It is a work of practical spirituality, and a twelve-step programme. Kolfhaus’ Prologue identifies St Louis-Marie’s intention as the making of saints, the subject of his ‘True Devotion to Mary’ or ‘Golden Book’. St Louis-Marie and Pope St John Paul share the conviction that in Our Lady we see the purest path to sainthood, to communion with God. St Louis-Marie believed that ‘saints are formed in Mary.’ This strand of Marian spirituality rests upon theological considerations regarding the grace of Baptism and life in the Trinity.

Whereas St Louis-Marie’s devotional work commended a thirty-three-day preparation for consecration to Our Lady, Kolfhaus here condenses that programme into twelve stages. The first three days constitute preparation by self-examination: the remaining nine are given over to a novena of prayer. Each day begins with an Invocation of the Holy Spirit, followed by a reading from Scripture and a reflection upon it. Then, on the first three days, there comes an examination of conscience – in respect of one’s relationship with God, neighbour and self – an act of penitence and a closing prayer. After the Scripture reading and reflection during the days of the Novena the reader then prays a decade of the Rosary, with an additional selection of spiritual readings, including nine hagiographical writings. These are beautiful and apposite additions to the Marian devotions, focusing in turn on Sts Maximilian Kolbe, Louis-Marie Grignion de Montfort, Bernadette Soubirous, John Bosco, Aloysius Gonzaga, Thérèse of Lisieux, Maria Goretti, Jean-Baptiste-Marie Vianney and Bl. Jacina and Francisco of Fatima – each renowned for their own spiritual character, each likewise devoted in a special way to Our Lady.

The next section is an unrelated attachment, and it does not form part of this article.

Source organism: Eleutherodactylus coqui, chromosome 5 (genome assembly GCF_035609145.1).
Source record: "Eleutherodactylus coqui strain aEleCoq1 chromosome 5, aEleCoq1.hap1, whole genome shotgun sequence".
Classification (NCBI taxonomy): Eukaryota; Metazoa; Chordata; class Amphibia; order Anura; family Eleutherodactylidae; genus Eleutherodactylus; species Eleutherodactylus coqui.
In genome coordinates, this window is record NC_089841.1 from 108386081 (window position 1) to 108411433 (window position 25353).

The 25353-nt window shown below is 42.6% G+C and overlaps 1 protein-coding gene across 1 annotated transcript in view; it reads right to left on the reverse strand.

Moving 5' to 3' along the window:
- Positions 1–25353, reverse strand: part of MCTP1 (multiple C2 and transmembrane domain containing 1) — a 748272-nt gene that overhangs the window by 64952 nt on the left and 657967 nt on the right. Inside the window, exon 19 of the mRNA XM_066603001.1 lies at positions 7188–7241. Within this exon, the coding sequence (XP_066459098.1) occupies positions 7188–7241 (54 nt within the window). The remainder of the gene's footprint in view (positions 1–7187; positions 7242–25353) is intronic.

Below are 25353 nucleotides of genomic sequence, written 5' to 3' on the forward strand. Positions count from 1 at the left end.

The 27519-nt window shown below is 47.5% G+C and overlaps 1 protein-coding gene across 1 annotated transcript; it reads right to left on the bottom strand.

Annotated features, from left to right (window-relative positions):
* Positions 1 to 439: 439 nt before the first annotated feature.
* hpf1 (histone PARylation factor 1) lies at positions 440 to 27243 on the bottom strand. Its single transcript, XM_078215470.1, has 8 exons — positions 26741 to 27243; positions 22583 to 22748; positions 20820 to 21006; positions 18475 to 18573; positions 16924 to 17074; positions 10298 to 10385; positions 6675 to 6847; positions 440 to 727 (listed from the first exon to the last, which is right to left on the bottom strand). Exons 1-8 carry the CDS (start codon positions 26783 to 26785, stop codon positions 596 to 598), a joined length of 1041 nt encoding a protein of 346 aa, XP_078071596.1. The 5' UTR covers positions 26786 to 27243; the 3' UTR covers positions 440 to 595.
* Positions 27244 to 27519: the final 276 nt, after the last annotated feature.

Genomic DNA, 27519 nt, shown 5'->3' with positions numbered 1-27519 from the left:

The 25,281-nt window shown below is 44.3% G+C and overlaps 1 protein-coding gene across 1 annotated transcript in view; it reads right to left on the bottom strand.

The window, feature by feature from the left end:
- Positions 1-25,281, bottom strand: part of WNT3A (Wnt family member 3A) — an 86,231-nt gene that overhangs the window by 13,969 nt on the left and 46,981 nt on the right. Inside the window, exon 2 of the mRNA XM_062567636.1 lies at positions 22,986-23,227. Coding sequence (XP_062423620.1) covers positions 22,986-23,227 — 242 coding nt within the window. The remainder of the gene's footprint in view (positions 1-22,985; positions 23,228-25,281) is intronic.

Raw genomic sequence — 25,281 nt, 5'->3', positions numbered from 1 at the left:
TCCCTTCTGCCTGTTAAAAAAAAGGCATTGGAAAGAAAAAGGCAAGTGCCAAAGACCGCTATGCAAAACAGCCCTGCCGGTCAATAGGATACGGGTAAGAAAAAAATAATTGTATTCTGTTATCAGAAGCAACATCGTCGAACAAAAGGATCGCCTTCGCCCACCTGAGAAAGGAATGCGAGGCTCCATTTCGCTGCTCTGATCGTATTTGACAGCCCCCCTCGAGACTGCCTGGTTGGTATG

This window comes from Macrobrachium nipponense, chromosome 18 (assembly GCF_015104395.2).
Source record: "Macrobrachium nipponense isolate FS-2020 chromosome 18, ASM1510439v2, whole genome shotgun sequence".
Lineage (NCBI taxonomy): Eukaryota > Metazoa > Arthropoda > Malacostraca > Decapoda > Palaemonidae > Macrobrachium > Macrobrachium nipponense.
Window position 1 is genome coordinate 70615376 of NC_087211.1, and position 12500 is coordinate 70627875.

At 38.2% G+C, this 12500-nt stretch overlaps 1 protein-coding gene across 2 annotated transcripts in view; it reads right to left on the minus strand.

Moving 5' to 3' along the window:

Totus Tuus concludes with the form of the Act of Consecration to Mary and further advice on the necessary intention to pray daily the Rosary or at least a decade thereof.

You do not really need a book review to judge the merits of this title, which doubtless lie in the spiritual benefits afforded through engagement with the twelve days of prayer. Perhaps I or someone else will be able to write about these at a later date. But in literary terms it is a fine collection of Marian spiritual writings, sometimes let down by the translations.

Richard Norman


Alex Preston

Faber and Faber, 352pp, hbk

978 0571279456, £14.99

If you have ever visited Florence, then this novel is for you. If you haven’t visited Florence, this book will have you planning your first visit to this wonderful and romantic city. It is full of romance and intrigue as well as an Anglo-Catholic flavour in the shape of a guest appearance by St Mark’s Anglican Church in Florence. The description of Mass there is wonderful and it is a treat to read. There we can be sure of the Catholic sacraments in an Anglican context. I did have to put the book down and muse on how Anglo-Catholicism seemed to have fun over the Church of England. Now we seem to be in the grips of ‘Catholicism lite’: surely that must some day come to an end?